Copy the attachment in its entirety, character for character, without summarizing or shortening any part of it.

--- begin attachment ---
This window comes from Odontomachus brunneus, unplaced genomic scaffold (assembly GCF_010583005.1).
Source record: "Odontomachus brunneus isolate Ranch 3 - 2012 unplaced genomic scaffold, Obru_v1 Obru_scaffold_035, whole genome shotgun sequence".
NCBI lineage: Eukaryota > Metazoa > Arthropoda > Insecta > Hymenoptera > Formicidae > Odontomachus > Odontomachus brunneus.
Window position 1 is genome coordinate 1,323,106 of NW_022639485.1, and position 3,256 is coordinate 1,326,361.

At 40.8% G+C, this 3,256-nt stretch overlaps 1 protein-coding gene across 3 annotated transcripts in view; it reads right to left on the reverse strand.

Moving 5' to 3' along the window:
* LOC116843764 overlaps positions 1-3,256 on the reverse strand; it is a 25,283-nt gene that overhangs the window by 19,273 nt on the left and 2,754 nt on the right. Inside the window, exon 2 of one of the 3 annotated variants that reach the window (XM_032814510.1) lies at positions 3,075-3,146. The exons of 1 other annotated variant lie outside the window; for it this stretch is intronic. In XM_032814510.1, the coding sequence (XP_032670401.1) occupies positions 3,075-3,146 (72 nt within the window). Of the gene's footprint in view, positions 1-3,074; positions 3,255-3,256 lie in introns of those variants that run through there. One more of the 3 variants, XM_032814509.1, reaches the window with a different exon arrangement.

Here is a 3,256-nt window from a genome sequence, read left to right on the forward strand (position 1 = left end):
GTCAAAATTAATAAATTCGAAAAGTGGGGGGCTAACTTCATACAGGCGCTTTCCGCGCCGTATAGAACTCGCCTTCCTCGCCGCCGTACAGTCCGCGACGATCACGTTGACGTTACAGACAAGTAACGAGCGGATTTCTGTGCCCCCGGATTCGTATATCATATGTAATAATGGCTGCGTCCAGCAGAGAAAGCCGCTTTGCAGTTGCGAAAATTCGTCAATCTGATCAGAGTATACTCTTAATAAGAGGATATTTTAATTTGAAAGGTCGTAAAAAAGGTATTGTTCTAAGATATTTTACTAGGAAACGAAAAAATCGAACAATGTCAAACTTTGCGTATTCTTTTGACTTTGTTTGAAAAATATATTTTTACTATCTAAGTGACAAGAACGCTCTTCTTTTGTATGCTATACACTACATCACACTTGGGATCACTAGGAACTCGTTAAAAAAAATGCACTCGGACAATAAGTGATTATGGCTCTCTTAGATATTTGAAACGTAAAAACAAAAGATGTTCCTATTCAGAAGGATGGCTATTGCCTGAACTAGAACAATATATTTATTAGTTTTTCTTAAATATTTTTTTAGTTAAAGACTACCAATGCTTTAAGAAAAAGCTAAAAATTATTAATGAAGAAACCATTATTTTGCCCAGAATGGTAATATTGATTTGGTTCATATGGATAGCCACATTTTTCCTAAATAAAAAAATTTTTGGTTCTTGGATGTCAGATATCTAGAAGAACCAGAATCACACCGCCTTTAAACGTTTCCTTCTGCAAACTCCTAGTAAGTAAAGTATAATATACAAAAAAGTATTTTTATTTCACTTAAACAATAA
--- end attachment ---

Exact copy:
This window comes from Odontomachus brunneus, unplaced genomic scaffold (assembly GCF_010583005.1).
Source record: "Odontomachus brunneus isolate Ranch 3 - 2012 unplaced genomic scaffold, Obru_v1 Obru_scaffold_035, whole genome shotgun sequence".
NCBI lineage: Eukaryota > Metazoa > Arthropoda > Insecta > Hymenoptera > Formicidae > Odontomachus > Odontomachus brunneus.
Window position 1 is genome coordinate 1,323,106 of NW_022639485.1, and position 3,256 is coordinate 1,326,361.

At 40.8% G+C, this 3,256-nt stretch overlaps 1 protein-coding gene across 3 annotated transcripts in view; it reads right to left on the reverse strand.

Moving 5' to 3' along the window:
* LOC116843764 overlaps positions 1-3,256 on the reverse strand; it is a 25,283-nt gene that overhangs the window by 19,273 nt on the left and 2,754 nt on the right. Inside the window, exon 2 of one of the 3 annotated variants that reach the window (XM_032814510.1) lies at positions 3,075-3,146. The exons of 1 other annotated variant lie outside the window; for it this stretch is intronic. In XM_032814510.1, the coding sequence (XP_032670401.1) occupies positions 3,075-3,146 (72 nt within the window). Of the gene's footprint in view, positions 1-3,074; positions 3,255-3,256 lie in introns of those variants that run through there. One more of the 3 variants, XM_032814509.1, reaches the window with a different exon arrangement.

Here is a 3,256-nt window from a genome sequence, read left to right on the forward strand (position 1 = left end):
GTCAAAATTAATAAATTCGAAAAGTGGGGGGCTAACTTCATACAGGCGCTTTCCGCGCCGTATAGAACTCGCCTTCCTCGCCGCCGTACAGTCCGCGACGATCACGTTGACGTTACAGACAAGTAACGAGCGGATTTCTGTGCCCCCGGATTCGTATATCATATGTAATAATGGCTGCGTCCAGCAGAGAAAGCCGCTTTGCAGTTGCGAAAATTCGTCAATCTGATCAGAGTATACTCTTAATAAGAGGATATTTTAATTTGAAAGGTCGTAAAAAAGGTATTGTTCTAAGATATTTTACTAGGAAACGAAAAAATCGAACAATGTCAAACTTTGCGTATTCTTTTGACTTTGTTTGAAAAATATATTTTTACTATCTAAGTGACAAGAACGCTCTTCTTTTGTATGCTATACACTACATCACACTTGGGATCACTAGGAACTCGTTAAAAAAAATGCACTCGGACAATAAGTGATTATGGCTCTCTTAGATATTTGAAACGTAAAAACAAAAGATGTTCCTATTCAGAAGGATGGCTATTGCCTGAACTAGAACAATATATTTATTAGTTTTTCTTAAATATTTTTTTAGTTAAAGACTACCAATGCTTTAAGAAAAAGCTAAAAATTATTAATGAAGAAACCATTATTTTGCCCAGAATGGTAATATTGATTTGGTTCATATGGATAGCCACATTTTTCCTAAATAAAAAAATTTTTGGTTCTTGGATGTCAGATATCTAGAAGAACCAGAATCACACCGCCTTTAAACGTTTCCTTCTGCAAACTCCTAGTAAGTAAAGTATAATATACAAAAAAGTATTTTTATTTCACTTAAACAATAA